Fascism in Brazil and the emerging resistance

Fascism in Brazil and the emerging resistance

Demonstrators carry a banner that reads in Portuguese "Dictatorship never again," during a protest against Jair Bolsonaro, in Sao Paulo, Brazil, Wednesday, Oct. 10, 2018.

(AP/Andre Penner)

Brazil is experiencing its worst social, economic and political crisis in 30 years. And this may be just the beginning.

From the massive street protests in June 2013 to thecoup d’état orchestrated against President Dilma Roussef in August 2016 and the implementation of a socio-economic agenda characterised by authoritarianism and austerity, to the extremely violent presidential campaign of October 2018, the situation is a far cry from the prosperous early years of the 21st century. Even worse are the results of the presidential election, which have shocked even the most cynical among us.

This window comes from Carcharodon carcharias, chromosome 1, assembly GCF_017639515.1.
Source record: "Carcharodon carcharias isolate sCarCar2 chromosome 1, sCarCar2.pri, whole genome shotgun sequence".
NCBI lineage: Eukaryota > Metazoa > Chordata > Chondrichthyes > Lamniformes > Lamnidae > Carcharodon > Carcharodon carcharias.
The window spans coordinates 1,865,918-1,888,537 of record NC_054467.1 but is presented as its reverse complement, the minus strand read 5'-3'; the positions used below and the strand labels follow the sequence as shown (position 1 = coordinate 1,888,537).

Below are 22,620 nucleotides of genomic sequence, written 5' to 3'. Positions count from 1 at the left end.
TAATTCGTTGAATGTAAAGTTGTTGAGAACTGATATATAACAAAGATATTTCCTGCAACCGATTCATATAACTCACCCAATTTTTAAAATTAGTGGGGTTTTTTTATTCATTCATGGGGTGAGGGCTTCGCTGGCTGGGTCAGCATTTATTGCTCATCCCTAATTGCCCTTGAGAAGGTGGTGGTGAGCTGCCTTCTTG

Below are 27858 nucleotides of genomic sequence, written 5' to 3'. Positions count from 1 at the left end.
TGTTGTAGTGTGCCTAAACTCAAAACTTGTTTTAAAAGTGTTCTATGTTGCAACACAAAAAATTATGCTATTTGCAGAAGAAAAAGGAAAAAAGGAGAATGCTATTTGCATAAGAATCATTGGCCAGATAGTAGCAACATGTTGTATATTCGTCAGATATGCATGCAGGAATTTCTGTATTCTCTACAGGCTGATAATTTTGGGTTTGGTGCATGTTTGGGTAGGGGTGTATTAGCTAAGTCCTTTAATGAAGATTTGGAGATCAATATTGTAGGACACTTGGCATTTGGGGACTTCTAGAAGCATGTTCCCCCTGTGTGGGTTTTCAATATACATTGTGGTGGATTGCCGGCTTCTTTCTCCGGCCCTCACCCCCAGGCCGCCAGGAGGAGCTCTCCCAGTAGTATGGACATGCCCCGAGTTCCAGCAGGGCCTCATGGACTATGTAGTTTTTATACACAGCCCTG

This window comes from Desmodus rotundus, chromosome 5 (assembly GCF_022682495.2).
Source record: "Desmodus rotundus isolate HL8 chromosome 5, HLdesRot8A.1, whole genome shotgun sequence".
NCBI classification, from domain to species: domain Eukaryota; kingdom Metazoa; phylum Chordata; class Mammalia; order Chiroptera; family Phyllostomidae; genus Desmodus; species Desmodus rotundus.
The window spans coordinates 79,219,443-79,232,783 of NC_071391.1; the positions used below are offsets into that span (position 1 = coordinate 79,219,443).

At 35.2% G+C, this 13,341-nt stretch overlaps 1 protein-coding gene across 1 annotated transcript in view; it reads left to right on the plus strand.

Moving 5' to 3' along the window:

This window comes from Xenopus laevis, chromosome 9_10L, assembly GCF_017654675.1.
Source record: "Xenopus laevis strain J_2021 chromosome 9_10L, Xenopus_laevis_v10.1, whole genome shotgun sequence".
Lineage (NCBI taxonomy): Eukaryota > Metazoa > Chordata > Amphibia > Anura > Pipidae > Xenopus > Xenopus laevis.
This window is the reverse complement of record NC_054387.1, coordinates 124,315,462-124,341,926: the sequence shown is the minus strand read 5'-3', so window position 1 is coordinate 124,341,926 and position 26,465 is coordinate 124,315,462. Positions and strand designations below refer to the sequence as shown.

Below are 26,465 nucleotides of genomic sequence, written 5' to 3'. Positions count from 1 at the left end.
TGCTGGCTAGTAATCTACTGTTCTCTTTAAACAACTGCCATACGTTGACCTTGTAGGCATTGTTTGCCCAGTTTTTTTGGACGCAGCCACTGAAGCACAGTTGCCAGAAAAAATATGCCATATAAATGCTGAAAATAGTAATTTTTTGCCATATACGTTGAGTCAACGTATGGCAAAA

On 28 October 2018, far-right candidate Jair Bolsonaro of the Social Liberal Party (PSL) was elected with 55.13 per cent of the vote, beating Worker’s Party candidate Fernando Haddad. Supported by a faction of the country’s traditional elites, including large-scale landowners, arms industry lobbies and powerful evangelical churches, Bolsonaro successfully deceived voters into believing that he was the ‘anti-establishment’ candidate, capable of solving the country’s problems of violence and corruption.

His victory has also brought to light the racist, sexist, homophobic and conservative tendencies of a significant portion of Brazilian society. Spurred by the visibility that feminist, black and LGBTI movements have achieved in recent years, this fringe sees in Bolsonaro the return to an authoritarian system composed solely of ‘good citizens’ maintaining the traditional social hierarchy.